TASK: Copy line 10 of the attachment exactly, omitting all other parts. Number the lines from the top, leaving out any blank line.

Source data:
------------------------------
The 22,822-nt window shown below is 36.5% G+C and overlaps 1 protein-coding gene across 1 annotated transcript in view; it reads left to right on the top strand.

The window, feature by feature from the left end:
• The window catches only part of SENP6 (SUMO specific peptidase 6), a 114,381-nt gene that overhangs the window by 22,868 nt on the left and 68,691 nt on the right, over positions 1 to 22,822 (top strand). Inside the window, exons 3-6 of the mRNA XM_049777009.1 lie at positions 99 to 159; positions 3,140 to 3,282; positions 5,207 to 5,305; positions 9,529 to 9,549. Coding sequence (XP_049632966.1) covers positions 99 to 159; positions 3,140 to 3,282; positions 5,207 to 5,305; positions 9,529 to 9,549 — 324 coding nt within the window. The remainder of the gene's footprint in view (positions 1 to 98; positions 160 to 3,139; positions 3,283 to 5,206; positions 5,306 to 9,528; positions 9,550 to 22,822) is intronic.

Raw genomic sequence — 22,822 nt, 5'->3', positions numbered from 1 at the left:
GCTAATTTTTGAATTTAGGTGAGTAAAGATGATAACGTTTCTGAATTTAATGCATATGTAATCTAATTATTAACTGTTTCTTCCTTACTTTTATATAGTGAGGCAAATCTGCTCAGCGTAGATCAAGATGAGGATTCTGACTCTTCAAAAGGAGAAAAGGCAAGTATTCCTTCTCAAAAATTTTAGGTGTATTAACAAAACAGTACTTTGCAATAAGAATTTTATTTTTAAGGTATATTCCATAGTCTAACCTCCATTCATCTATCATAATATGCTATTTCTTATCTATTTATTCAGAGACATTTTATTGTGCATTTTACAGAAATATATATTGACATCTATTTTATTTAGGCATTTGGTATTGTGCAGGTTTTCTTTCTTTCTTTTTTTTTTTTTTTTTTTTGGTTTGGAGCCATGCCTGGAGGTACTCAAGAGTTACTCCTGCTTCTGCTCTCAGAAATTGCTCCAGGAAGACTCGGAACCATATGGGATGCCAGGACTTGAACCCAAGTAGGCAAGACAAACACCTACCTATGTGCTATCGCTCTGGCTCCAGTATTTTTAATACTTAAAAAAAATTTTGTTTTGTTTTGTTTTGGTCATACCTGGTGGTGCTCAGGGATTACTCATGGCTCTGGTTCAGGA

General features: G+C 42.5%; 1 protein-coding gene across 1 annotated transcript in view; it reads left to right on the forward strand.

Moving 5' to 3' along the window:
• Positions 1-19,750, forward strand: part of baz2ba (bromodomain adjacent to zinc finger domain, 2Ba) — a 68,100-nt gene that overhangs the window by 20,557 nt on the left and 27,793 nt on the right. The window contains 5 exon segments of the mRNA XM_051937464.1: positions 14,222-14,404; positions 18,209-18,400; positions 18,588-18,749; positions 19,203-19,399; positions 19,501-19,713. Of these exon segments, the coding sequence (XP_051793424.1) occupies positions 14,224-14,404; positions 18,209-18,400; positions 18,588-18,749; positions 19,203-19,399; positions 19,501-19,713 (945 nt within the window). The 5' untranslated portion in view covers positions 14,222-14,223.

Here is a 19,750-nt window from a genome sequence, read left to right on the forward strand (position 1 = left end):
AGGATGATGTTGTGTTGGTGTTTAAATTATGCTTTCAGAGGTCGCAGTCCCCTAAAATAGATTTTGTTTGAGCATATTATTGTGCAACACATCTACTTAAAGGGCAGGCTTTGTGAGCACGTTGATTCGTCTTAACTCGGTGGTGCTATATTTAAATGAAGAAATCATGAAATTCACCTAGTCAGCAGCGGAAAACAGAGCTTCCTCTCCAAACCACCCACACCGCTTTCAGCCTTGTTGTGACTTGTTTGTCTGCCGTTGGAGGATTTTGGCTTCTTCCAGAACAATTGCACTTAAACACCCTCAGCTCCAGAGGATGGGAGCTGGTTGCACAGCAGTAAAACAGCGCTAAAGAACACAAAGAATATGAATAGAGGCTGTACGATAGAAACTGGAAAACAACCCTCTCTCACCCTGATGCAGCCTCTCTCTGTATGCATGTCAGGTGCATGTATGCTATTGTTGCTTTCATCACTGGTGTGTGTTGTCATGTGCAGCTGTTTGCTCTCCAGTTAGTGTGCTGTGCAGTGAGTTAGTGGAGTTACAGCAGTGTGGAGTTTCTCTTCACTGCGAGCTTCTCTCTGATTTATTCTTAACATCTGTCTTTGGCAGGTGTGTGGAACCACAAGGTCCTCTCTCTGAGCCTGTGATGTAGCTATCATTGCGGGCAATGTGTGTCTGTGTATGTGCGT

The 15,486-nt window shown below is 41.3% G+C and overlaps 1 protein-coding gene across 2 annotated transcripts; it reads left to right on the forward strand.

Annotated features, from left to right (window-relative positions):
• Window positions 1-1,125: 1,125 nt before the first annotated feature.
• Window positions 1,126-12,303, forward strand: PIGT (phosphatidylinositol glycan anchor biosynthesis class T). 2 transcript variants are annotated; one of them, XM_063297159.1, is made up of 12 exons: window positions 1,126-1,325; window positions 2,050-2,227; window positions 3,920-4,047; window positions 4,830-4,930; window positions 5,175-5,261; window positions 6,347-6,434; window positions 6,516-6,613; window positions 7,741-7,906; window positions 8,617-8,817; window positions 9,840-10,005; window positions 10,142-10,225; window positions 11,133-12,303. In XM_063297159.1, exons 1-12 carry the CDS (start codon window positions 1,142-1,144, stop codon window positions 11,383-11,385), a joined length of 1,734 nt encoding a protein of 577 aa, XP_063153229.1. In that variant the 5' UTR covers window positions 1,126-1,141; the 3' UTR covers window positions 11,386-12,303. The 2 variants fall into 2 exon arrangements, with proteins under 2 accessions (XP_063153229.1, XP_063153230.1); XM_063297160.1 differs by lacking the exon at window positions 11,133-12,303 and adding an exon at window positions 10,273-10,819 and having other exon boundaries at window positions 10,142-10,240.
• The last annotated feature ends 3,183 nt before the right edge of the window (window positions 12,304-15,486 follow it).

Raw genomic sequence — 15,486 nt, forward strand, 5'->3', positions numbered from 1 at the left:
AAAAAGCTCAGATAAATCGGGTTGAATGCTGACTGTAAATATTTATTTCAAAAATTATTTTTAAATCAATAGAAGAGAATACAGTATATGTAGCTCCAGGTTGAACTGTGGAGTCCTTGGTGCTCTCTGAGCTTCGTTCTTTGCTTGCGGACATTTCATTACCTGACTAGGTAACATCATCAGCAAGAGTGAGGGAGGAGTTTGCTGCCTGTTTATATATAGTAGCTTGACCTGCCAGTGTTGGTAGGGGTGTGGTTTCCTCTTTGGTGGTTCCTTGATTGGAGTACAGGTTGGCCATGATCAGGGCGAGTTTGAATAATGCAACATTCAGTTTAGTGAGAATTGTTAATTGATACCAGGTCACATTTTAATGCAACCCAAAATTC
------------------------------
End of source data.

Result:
AGGATGATGTTGTGTTGGTGTTTAAATTATGCTTTCAGAGGTCGCAGTCCCCTAAAATAGATTTTGTTTGAGCATATTATTGTGCAACACATCTACTTAAAGGGCAGGCTTTGTGAGCACGTTGATTCGTCTTAACTCGGTGGTGCTATATTTAAATGAAGAAATCATGAAATTCACCTAGTCAGCAGCGGAAAACAGAGCTTCCTCTCCAAACCACCCACACCGCTTTCAGCCTTGTTGTGACTTGTTTGTCTGCCGTTGGAGGATTTTGGCTTCTTCCAGAACAATTGCACTTAAACACCCTCAGCTCCAGAGGATGGGAGCTGGTTGCACAGCAGTAAAACAGCGCTAAAGAACACAAAGAATATGAATAGAGGCTGTACGATAGAAACTGGAAAACAACCCTCTCTCACCCTGATGCAGCCTCTCTCTGTATGCATGTCAGGTGCATGTATGCTATTGTTGCTTTCATCACTGGTGTGTGTTGTCATGTGCAGCTGTTTGCTCTCCAGTTAGTGTGCTGTGCAGTGAGTTAGTGGAGTTACAGCAGTGTGGAGTTTCTCTTCACTGCGAGCTTCTCTCTGATTTATTCTTAACATCTGTCTTTGGCAGGTGTGTGGAACCACAAGGTCCTCTCTCTGAGCCTGTGATGTAGCTATCATTGCGGGCAATGTGTGTCTGTGTATGTGCGT